Friday, March 15, 2013

The Absence of Prime Minister Meles Zenawi And its implications

The Absence of Prime Minister Meles Zenawi
And its implications
What makes the party, the government and the state to continue in the
Absence of the Premier?
It has been more than seven weeks since Prime Minister Meles Zenawi has
been absent from public scene. There are many speculations about his health
status, where he is and how long he will stay out of public view.
On 19 July and 01 August 2012 Government Communication Minister Bereket
Simon told journalists that the Prime Minister was getting treatment abroad for
the ‘minor’ health problem he has faced and he would be back within a few
days. Mr. Bereket further said that nobody is assigned on the post of the Prime
Minister either temporarily or on a permanent basis and Mr. Meles is still In
charge of his activities. The Communication Minister also hinted that Prime
Minister Meles Zenawi may take a lengthy leave from his activities upon the
doctor’s advice, as he had been working restlessly for more than three decades,
since he joined the arm struggle to fight the Derg regime.
The aim of this brief piece is not to add on the speculations in the public.
Rather, the intention is to explain what I think is novel in the political history
of Ethiopia. For many people the Prime Minister was the only person who
guarantees the proper functioning of the state, the government and the party.
In the past two decades many people believed that if the head of the party was
not stable or unable to govern the country, there would be a crisis that affects
the government and the party.
Why did not this happen during the past five weeks or more? What held the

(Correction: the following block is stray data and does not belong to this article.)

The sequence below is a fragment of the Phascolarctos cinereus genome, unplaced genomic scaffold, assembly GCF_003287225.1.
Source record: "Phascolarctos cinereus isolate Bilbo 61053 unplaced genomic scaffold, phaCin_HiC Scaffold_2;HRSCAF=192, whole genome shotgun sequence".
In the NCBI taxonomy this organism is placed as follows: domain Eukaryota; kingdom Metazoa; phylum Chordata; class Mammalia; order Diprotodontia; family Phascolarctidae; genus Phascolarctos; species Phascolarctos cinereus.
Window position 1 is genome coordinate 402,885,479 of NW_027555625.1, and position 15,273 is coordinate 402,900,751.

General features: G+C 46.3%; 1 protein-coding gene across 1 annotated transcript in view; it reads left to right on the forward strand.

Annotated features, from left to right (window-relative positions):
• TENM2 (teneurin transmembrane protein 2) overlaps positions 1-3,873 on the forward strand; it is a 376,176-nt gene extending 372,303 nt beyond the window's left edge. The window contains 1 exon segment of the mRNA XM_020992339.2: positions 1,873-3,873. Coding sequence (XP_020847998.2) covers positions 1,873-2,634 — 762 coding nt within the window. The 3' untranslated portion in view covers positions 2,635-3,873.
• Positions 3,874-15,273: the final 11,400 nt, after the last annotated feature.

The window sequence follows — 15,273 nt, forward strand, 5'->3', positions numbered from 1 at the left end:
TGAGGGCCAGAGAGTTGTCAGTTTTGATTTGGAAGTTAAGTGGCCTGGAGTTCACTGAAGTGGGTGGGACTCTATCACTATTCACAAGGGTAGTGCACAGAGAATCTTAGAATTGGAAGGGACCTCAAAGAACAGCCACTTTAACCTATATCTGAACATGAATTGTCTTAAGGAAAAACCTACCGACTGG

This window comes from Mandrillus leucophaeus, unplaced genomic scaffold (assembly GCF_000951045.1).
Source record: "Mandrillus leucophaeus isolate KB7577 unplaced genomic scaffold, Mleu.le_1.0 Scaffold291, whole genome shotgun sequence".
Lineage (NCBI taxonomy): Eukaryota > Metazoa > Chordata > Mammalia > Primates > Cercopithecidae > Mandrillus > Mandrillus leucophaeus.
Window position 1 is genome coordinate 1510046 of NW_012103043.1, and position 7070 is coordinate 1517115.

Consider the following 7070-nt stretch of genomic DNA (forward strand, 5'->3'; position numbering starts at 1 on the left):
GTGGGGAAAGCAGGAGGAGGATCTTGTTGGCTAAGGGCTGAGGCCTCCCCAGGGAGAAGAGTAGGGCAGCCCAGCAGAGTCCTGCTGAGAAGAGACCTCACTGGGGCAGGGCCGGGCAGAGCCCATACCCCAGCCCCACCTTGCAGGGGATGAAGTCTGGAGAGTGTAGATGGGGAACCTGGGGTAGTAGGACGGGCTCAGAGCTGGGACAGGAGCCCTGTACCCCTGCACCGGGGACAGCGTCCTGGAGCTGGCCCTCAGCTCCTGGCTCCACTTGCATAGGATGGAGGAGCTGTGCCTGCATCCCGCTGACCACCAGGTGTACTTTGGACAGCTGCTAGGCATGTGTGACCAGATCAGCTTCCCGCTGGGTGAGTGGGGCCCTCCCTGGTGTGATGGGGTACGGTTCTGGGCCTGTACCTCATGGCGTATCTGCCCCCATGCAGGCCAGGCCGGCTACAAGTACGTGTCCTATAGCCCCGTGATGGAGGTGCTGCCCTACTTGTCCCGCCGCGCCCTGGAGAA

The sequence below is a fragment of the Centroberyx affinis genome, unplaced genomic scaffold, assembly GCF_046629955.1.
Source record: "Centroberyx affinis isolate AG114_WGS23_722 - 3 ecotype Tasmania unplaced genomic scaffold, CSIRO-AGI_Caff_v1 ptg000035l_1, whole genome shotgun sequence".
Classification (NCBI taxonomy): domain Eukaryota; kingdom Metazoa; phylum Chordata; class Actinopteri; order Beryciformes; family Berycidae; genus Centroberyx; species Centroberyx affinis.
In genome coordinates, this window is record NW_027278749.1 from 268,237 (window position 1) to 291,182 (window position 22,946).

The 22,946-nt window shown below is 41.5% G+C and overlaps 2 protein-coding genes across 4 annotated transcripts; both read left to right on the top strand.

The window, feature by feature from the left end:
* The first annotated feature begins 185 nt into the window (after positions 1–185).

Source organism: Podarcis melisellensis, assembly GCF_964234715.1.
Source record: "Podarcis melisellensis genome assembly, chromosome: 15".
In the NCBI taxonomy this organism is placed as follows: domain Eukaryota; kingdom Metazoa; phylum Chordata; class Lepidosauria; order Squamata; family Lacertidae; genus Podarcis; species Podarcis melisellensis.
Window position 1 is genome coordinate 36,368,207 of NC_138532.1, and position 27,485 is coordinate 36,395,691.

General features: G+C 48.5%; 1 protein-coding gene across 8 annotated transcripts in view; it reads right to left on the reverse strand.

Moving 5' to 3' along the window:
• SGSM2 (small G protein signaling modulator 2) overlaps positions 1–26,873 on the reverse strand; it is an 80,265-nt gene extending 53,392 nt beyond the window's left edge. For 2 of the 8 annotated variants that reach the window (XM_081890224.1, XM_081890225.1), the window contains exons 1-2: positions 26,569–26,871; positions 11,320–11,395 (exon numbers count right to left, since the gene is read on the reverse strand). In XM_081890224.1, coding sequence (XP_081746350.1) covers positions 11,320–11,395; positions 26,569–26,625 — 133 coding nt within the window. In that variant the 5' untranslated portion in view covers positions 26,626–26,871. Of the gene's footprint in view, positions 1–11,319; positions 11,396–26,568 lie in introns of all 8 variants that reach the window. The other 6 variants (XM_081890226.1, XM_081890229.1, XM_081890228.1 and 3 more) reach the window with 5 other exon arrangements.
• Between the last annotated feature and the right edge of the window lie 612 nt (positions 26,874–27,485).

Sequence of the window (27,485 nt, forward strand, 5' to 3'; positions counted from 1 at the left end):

state, government and the party together in the absence of the Prime Minister?
Were the speculations and analysis of the many people particularly in the
Diaspora wrong? Is the concern of many citizens in the country ill placed?
The past many days have proved that the absence of the Head of government
from the public scene does not necessarily lead to fracture in the party
triggering political wrangling in the government or political crisis in the
country, at least so far.
My understanding is that the existing institutions are fast maturing to act and
function in the absence of the Prime Minister, contrary to traditional perception
in Ethiopia, to the effect that, it is very difficult to think of a stable and
peaceful Ethiopia in the absence of its leader. Though, Prime Minister Meles
has not been seen in public for the last several weeks albeit that he is incharge
according to Government Communication Office, we have seen neither a
significant political vacuum nor stalemate of the bureaucracy so far. And I
believe the main reasons for this stability and continuity in the government are
rooted in the strength of the organizing principles of state power, among which
the following are key factors.
The Federal Form of Government, the party structure and the
Unlike the previous regimes in Ethiopia the current federal form of government
has devolved accumulated power to the regional states, which are the integral
parts of the country. The 1995 constitution in article eight, number one clearly
stipulates that all sovereign power resides in the nations, nationalities and